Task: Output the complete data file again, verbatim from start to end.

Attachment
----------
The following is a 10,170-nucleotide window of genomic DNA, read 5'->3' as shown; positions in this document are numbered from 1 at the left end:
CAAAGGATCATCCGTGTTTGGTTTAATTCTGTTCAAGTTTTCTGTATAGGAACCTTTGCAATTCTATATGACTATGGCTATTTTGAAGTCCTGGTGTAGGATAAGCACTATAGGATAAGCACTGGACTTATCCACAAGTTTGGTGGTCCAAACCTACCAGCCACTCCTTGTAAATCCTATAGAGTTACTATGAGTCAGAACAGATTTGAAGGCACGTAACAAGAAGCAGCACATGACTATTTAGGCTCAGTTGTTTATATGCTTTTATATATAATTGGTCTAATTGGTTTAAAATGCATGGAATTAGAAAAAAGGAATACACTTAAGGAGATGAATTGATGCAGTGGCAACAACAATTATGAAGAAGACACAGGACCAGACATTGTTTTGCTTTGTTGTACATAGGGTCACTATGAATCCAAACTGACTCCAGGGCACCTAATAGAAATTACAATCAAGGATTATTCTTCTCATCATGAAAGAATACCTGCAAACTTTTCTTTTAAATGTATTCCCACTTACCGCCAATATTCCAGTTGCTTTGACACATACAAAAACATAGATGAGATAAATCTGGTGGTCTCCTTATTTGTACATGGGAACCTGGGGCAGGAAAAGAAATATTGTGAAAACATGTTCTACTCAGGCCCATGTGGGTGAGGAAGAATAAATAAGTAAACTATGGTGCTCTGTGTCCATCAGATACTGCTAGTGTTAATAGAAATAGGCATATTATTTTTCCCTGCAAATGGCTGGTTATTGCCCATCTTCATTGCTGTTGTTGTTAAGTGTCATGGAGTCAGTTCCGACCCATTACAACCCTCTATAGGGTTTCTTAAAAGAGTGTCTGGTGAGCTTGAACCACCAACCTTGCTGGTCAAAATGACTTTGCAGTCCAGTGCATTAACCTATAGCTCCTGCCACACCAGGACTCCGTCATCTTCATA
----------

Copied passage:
The following is a 10,170-nucleotide window of genomic DNA, read 5'->3' as shown; positions in this document are numbered from 1 at the left end:
CAAAGGATCATCCGTGTTTGGTTTAATTCTGTTCAAGTTTTCTGTATAGGAACCTTTGCAATTCTATATGACTATGGCTATTTTGAAGTCCTGGTGTAGGATAAGCACTATAGGATAAGCACTGGACTTATCCACAAGTTTGGTGGTCCAAACCTACCAGCCACTCCTTGTAAATCCTATAGAGTTACTATGAGTCAGAACAGATTTGAAGGCACGTAACAAGAAGCAGCACATGACTATTTAGGCTCAGTTGTTTATATGCTTTTATATATAATTGGTCTAATTGGTTTAAAATGCATGGAATTAGAAAAAAGGAATACACTTAAGGAGATGAATTGATGCAGTGGCAACAACAATTATGAAGAAGACACAGGACCAGACATTGTTTTGCTTTGTTGTACATAGGGTCACTATGAATCCAAACTGACTCCAGGGCACCTAATAGAAATTACAATCAAGGATTATTCTTCTCATCATGAAAGAATACCTGCAAACTTTTCTTTTAAATGTATTCCCACTTACCGCCAATATTCCAGTTGCTTTGACACATACAAAAACATAGATGAGATAAATCTGGTGGTCTCCTTATTTGTACATGGGAACCTGGGGCAGGAAAAGAAATATTGTGAAAACATGTTCTACTCAGGCCCATGTGGGTGAGGAAGAATAAATAAGTAAACTATGGTGCTCTGTGTCCATCAGATACTGCTAGTGTTAATAGAAATAGGCATATTATTTTTCCCTGCAAATGGCTGGTTATTGCCCATCTTCATTGCTGTTGTTGTTAAGTGTCATGGAGTCAGTTCCGACCCATTACAACCCTCTATAGGGTTTCTTAAAAGAGTGTCTGGTGAGCTTGAACCACCAACCTTGCTGGTCAAAATGACTTTGCAGTCCAGTGCATTAACCTATAGCTCCTGCCACACCAGGACTCCGTCATCTTCATA